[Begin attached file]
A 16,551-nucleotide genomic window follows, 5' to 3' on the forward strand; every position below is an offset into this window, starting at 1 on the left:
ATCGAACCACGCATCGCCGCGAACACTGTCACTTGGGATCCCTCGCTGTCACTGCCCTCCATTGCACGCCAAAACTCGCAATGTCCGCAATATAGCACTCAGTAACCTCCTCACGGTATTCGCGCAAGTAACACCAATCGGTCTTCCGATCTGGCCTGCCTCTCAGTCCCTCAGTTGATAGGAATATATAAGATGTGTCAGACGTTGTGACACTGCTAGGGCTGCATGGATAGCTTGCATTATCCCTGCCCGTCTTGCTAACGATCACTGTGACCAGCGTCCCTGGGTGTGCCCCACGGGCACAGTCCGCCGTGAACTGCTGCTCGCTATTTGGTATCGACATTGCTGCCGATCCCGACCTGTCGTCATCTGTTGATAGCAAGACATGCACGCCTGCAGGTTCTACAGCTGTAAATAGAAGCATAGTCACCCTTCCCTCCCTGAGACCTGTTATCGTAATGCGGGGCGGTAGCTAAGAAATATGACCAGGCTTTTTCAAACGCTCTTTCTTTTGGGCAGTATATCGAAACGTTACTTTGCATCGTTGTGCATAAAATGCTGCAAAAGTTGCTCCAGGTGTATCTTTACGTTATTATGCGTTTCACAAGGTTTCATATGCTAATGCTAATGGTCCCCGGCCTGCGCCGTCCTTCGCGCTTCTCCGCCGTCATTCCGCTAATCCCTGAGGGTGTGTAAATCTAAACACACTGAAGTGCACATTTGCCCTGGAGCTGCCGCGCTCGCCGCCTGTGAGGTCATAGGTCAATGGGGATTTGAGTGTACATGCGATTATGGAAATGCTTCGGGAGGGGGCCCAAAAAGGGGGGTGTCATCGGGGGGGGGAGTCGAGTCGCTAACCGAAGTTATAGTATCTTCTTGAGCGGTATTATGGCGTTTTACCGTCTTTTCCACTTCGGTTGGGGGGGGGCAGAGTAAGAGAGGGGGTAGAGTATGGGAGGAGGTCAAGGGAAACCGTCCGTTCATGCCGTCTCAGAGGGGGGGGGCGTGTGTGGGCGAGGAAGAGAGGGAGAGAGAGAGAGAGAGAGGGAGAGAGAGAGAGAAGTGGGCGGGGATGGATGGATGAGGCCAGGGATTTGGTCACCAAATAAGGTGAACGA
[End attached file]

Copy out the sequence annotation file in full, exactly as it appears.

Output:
A 16,551-nucleotide genomic window follows, 5' to 3' on the forward strand; every position below is an offset into this window, starting at 1 on the left:
ATCGAACCACGCATCGCCGCGAACACTGTCACTTGGGATCCCTCGCTGTCACTGCCCTCCATTGCACGCCAAAACTCGCAATGTCCGCAATATAGCACTCAGTAACCTCCTCACGGTATTCGCGCAAGTAACACCAATCGGTCTTCCGATCTGGCCTGCCTCTCAGTCCCTCAGTTGATAGGAATATATAAGATGTGTCAGACGTTGTGACACTGCTAGGGCTGCATGGATAGCTTGCATTATCCCTGCCCGTCTTGCTAACGATCACTGTGACCAGCGTCCCTGGGTGTGCCCCACGGGCACAGTCCGCCGTGAACTGCTGCTCGCTATTTGGTATCGACATTGCTGCCGATCCCGACCTGTCGTCATCTGTTGATAGCAAGACATGCACGCCTGCAGGTTCTACAGCTGTAAATAGAAGCATAGTCACCCTTCCCTCCCTGAGACCTGTTATCGTAATGCGGGGCGGTAGCTAAGAAATATGACCAGGCTTTTTCAAACGCTCTTTCTTTTGGGCAGTATATCGAAACGTTACTTTGCATCGTTGTGCATAAAATGCTGCAAAAGTTGCTCCAGGTGTATCTTTACGTTATTATGCGTTTCACAAGGTTTCATATGCTAATGCTAATGGTCCCCGGCCTGCGCCGTCCTTCGCGCTTCTCCGCCGTCATTCCGCTAATCCCTGAGGGTGTGTAAATCTAAACACACTGAAGTGCACATTTGCCCTGGAGCTGCCGCGCTCGCCGCCTGTGAGGTCATAGGTCAATGGGGATTTGAGTGTACATGCGATTATGGAAATGCTTCGGGAGGGGGCCCAAAAAGGGGGGTGTCATCGGGGGGGGGAGTCGAGTCGCTAACCGAAGTTATAGTATCTTCTTGAGCGGTATTATGGCGTTTTACCGTCTTTTCCACTTCGGTTGGGGGGGGGCAGAGTAAGAGAGGGGGTAGAGTATGGGAGGAGGTCAAGGGAAACCGTCCGTTCATGCCGTCTCAGAGGGGGGGGGCGTGTGTGGGCGAGGAAGAGAGGGAGAGAGAGAGAGAGAGAGGGAGAGAGAGAGAGAAGTGGGCGGGGATGGATGGATGAGGCCAGGGATTTGGTCACCAAATAAGGTGAACGA